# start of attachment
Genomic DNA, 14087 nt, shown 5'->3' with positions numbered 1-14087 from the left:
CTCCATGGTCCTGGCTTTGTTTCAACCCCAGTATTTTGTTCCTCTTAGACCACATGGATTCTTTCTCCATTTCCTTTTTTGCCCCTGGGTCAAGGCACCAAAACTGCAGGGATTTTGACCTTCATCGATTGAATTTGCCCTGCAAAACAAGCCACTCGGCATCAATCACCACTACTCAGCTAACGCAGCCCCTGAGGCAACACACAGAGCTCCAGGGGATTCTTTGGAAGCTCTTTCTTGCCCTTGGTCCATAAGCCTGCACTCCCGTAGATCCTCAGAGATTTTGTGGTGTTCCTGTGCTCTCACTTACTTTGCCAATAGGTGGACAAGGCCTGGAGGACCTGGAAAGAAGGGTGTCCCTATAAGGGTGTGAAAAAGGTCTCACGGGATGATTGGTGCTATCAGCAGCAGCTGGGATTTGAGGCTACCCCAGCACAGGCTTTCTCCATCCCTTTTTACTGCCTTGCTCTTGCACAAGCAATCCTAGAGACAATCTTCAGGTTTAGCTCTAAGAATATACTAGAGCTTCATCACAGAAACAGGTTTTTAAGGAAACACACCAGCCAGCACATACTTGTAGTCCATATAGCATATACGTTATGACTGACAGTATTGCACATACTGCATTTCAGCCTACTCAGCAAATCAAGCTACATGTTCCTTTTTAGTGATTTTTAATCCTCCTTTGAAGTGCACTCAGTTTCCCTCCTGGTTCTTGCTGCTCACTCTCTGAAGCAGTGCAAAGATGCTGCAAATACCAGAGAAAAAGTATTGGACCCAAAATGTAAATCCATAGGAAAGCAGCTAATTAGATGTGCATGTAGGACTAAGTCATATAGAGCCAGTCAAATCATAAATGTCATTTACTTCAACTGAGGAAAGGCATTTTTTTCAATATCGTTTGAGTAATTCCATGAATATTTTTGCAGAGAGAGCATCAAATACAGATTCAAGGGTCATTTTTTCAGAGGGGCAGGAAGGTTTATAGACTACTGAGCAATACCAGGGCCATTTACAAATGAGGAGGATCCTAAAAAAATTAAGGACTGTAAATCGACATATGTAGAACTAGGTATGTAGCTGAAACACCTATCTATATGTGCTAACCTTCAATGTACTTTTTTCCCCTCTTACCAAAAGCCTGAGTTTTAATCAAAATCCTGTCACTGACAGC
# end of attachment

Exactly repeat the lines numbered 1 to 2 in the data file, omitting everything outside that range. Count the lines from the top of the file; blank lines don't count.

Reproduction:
Genomic DNA, 14087 nt, shown 5'->3' with positions numbered 1-14087 from the left:
CTCCATGGTCCTGGCTTTGTTTCAACCCCAGTATTTTGTTCCTCTTAGACCACATGGATTCTTTCTCCATTTCCTTTTTTGCCCCTGGGTCAAGGCACCAAAACTGCAGGGATTTTGACCTTCATCGATTGAATTTGCCCTGCAAAACAAGCCACTCGGCATCAATCACCACTACTCAGCTAACGCAGCCCCTGAGGCAACACACAGAGCTCCAGGGGATTCTTTGGAAGCTCTTTCTTGCCCTTGGTCCATAAGCCTGCACTCCCGTAGATCCTCAGAGATTTTGTGGTGTTCCTGTGCTCTCACTTACTTTGCCAATAGGTGGACAAGGCCTGGAGGACCTGGAAAGAAGGGTGTCCCTATAAGGGTGTGAAAAAGGTCTCACGGGATGATTGGTGCTATCAGCAGCAGCTGGGATTTGAGGCTACCCCAGCACAGGCTTTCTCCATCCCTTTTTACTGCCTTGCTCTTGCACAAGCAATCCTAGAGACAATCTTCAGGTTTAGCTCTAAGAATATACTAGAGCTTCATCACAGAAACAGGTTTTTAAGGAAACACACCAGCCAGCACATACTTGTAGTCCATATAGCATATACGTTATGACTGACAGTATTGCACATACTGCATTTCAGCCTACTCAGCAAATCAAGCTACATGTTCCTTTTTAGTGATTTTTAATCCTCCTTTGAAGTGCACTCAGTTTCCCTCCTGGTTCTTGCTGCTCACTCTCTGAAGCAGTGCAAAGATGCTGCAAATACCAGAGAAAAAGTATTGGACCCAAAATGTAAATCCATAGGAAAGCAGCTAATTAGATGTGCATGTAGGACTAAGTCATATAGAGCCAGTCAAATCATAAATGTCATTTACTTCAACTGAGGAAAGGCATTTTTTTCAATATCGTTTGAGTAATTCCATGAATATTTTTGCAGAGAGAGCATCAAATACAGATTCAAGGGTCATTTTTTCAGAGGGGCAGGAAGGTTTATAGACTACTGAGCAATACCAGGGCCATTTACAAATGAGGAGGATCCTAAAAAAATTAAGGACTGTAAATCGACATATGTAGAACTAGGTATGTAGCTGAAACACCTATCTATATGTGCTAACCTTCAATGTACTTTTTTCCCCTCTTACCAAAAGCCTGAGTTTTAATCAAAATCCTGTCACTGACAGC